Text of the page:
By Gary Evans, Medical Writer

Among many other things, music is a way to process pain. Such was the birth of the blues. In a similar vein, poetry has been seen as healing and therapeutic for ages. Music and poetry together can speak to the human spirit, even when it is beaten down by a relentless pandemic. At Johns Hopkins Hospital, two colleagues created a collaboration that forged the two arts into a message of resilience and hope.

First, meet the guitar player, Brian Garibaldi, MD, a pulmonologist who has cared for many COVID-19 patients as medical director of the Johns Hopkins Biocontainment Unit.

“For me personally, music has been my primary source of release over the last 15 months, other than the time I get to spend with my family,” he says. “Particularly early on in the pandemic, our unit was the first to be activated by our hospital for COVID patients. We are one of 10 federally funded biocontainment units.”

The Hopkins unit was activated for Ebola in 2014. With so little known about SARS-CoV-2, it was opened again for the early U.S. patients.

“When we first activated, I moved out of my house because of the uncertainty of taking care of these patients. Also, we were so busy I was basically living at the hospital anyway,” he says. “I moved across the street to a hotel the hospital has a relationship with. I took my computer and my guitar.”

Playing the guitar is a way for Garibaldi to decompress. “You can ask my wife,” he says. “She’ll know if I haven’t played in a few days because I’m just a little bit more on edge.”

Pre-pandemic, he kept the guitar in his office and would sometimes take it to visit patients, particularly if they were musicians. “I could not do that during COVID,” he says. “I don’t think my guitar would hold up to the industrial [cleaning] products we use when you come out of a COVID unit. I did have the opportunity to play for my incident command team back in the early days [of the pandemic]. They were working ridiculous hours and there was a lot of stress.”

He played a combination of original music and some instrumental cover songs that included Pink Floyd and the Allman Brothers.

Sometime later, when vaccines were becoming available, Robin Lewis-Cherry, RN, a nurse manager at Johns Hopkins, wrote a poem about the pandemic that addressed both the great loss and the resilient rise to overcome it.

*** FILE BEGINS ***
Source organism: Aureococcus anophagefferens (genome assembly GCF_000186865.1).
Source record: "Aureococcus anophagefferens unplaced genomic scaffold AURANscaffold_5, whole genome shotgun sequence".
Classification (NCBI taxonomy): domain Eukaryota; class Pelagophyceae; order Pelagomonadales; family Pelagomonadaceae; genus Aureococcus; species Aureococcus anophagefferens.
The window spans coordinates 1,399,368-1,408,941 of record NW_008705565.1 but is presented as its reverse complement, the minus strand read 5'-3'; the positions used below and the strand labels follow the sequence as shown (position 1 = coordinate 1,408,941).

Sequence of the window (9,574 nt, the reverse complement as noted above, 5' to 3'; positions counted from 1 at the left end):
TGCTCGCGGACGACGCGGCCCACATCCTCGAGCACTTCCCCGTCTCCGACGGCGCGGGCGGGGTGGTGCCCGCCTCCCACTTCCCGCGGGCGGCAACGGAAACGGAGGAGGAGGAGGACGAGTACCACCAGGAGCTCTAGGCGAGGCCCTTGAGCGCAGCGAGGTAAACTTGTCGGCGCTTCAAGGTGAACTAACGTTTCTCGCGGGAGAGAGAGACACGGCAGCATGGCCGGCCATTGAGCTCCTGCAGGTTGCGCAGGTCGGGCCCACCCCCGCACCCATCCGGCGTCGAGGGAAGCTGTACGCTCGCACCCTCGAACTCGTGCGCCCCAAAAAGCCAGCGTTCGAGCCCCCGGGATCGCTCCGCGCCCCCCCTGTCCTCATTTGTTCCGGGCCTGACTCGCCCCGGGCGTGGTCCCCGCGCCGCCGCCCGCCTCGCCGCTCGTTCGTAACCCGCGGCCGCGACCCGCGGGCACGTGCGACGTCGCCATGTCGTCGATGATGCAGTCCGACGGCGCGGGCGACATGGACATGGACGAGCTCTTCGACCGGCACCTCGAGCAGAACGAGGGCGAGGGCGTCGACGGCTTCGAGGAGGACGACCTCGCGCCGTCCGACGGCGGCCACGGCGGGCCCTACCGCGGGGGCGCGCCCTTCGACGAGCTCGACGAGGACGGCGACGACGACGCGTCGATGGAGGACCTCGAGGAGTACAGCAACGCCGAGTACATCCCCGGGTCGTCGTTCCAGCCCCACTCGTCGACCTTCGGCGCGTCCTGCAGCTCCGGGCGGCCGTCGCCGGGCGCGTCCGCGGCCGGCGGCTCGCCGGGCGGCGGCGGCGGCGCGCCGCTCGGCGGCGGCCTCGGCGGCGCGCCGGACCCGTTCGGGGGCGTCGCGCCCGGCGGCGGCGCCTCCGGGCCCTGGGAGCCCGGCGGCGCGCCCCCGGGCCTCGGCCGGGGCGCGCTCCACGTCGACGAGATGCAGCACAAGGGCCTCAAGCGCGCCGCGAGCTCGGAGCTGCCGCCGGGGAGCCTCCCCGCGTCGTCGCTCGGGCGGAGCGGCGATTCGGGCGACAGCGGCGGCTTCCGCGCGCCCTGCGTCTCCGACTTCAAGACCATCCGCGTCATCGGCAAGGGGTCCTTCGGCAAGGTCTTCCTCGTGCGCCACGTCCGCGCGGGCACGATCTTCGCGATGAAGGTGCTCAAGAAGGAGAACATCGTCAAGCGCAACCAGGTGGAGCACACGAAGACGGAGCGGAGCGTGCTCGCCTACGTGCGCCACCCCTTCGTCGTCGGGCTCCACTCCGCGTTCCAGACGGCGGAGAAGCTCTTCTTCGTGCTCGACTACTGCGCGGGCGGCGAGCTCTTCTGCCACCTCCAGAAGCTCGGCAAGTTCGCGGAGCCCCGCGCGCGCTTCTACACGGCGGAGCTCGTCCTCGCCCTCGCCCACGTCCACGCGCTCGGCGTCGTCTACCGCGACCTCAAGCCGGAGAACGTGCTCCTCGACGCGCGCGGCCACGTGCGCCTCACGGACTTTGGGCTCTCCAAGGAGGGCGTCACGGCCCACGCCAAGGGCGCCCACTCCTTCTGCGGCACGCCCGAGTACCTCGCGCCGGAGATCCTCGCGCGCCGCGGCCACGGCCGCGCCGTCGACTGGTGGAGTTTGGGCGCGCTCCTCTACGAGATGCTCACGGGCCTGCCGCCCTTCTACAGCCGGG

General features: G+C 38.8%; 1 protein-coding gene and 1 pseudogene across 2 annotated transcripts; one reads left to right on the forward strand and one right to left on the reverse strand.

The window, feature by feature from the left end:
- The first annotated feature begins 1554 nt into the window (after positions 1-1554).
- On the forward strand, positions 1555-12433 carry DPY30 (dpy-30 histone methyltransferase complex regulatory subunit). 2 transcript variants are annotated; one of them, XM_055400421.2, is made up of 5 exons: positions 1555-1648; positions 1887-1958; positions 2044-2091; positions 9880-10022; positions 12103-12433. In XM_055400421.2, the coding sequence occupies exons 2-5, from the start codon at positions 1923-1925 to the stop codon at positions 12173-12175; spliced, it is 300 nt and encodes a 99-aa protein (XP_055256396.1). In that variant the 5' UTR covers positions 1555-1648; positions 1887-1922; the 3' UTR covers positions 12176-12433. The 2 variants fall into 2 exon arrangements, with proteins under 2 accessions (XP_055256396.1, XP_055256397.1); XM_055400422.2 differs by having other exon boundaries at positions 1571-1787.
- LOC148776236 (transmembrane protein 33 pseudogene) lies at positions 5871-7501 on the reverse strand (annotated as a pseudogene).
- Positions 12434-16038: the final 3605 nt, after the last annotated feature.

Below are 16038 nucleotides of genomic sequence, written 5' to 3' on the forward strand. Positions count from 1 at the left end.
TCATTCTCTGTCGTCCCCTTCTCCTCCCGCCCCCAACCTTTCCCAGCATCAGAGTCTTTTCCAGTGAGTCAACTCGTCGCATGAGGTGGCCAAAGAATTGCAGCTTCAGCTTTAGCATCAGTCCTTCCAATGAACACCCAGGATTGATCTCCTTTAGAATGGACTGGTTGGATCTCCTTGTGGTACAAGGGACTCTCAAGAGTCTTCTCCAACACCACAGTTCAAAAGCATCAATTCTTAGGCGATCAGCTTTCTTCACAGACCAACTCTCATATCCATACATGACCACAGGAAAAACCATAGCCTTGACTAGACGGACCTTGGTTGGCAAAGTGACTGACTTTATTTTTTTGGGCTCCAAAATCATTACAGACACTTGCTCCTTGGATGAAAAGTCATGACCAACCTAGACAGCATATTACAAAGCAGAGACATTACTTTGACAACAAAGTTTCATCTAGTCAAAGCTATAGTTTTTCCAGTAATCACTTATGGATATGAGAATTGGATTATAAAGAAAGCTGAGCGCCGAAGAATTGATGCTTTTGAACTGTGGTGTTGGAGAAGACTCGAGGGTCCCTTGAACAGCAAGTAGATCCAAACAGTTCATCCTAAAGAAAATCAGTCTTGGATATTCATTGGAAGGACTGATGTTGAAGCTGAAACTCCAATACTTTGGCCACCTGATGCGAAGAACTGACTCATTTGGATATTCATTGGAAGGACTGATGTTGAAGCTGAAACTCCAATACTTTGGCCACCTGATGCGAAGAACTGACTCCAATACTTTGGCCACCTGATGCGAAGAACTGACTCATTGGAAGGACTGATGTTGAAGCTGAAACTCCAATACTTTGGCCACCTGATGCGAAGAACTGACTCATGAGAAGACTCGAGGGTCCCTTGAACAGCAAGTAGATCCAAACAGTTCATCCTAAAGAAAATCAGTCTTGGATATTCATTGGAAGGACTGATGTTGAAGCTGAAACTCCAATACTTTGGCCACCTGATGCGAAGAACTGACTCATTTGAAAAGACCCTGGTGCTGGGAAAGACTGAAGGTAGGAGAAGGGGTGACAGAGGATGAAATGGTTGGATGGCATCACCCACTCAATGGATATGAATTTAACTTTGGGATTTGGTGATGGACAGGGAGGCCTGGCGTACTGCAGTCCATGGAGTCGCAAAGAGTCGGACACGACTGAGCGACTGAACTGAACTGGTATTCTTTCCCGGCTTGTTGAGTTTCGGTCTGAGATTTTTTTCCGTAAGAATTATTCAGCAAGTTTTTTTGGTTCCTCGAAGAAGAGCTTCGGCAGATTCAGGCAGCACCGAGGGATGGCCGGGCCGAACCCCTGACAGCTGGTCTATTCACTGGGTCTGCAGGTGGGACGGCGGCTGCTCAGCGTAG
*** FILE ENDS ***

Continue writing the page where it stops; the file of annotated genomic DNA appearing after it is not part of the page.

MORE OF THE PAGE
“Robin was a nurse on the unit where I first worked as a medical student, and then during my internship that was my home unit,” Garibaldi says. “Robin and I have known each other for 20 years. When she shared her poem at a nursing leadership meeting, I think the hospital at that point was really looking for things to lift people’s spirits. I loved her poem and they said, ‘Wouldn’t it be great if we could set this to music?’ I had a few things I had been working on during the pandemic, and this was sort of the opportunity to finish one of those and use it as the background music to Robin’s awesome poem. It was an honor to be asked to do that.”

Lewis-Cherry’s father was a published poet. She has been writing for years.

“I usually only write for special occasions and when inspiration hits,” she says. “When the inspiration struck in March 2021, leadership was talking about how we could commemorate all that we had gone through in the past year. COVID, in my opinion, interfered with every level of your life — every part of your life. With the vaccine coming about, I thought about the pandemic possibly coming to an end. I thought about what we had lost over the past year.”

That thought is encapsulated in the opening lines of the poem:

“When the dust settles/What will we see?/For many, just empty spaces/Where loved ones used to be.”1

The loss was profound for so many colleagues, but Lewis-Cherry shifted the tone of the poem to ask whether little things, gestures, and simple acts could be fully appreciated again.

“Will we appreciate being able to see someone smile? You can’t do that though a mask,” she says. “And to be with your loved ones, your family, your friends, having a meal together or having a simple hug. I think a lot of that we had taken for granted before the pandemic hit.”

During the pandemic, Johns Hopkins has emphasized that leaders look out for their teams, point them to available resources, and encourage them to take time off.

“I read [the poem] to my staff because of everything they went through,” Lewis-Cherry says. “I dedicated it to them because it was a very challenging year. They showed up and they did their best.”

The poem’s larger message addresses the striking divisions seen when an election year and a pandemic coincide. “I wanted to be hopeful that a lot of things that have driven us apart as a people and nation, maybe that could be put aside,” she says. “We could realize that we are all human and we all have the same needs and feelings. We are more alike than not alike. To rally in that and to know that as a human race we can be resilient — we’ve proven that over the centuries. But we have to want that.”

In concluding the poem, she invokes the image of the phoenix — a mythological bird that is consumed by flame but always rises from the ashes.

“The one thing this has shown us/And this is without a doubt/How resilient, strong, and determined/We have been throughout./And so as we see an ending to all this grief and pain/May we rise from the ashes like the Phoenix/And let humanity reign.”


  1. Lewis-Cherry R, Garabaldi B. “When the Dust Settles.” May 11, 2021.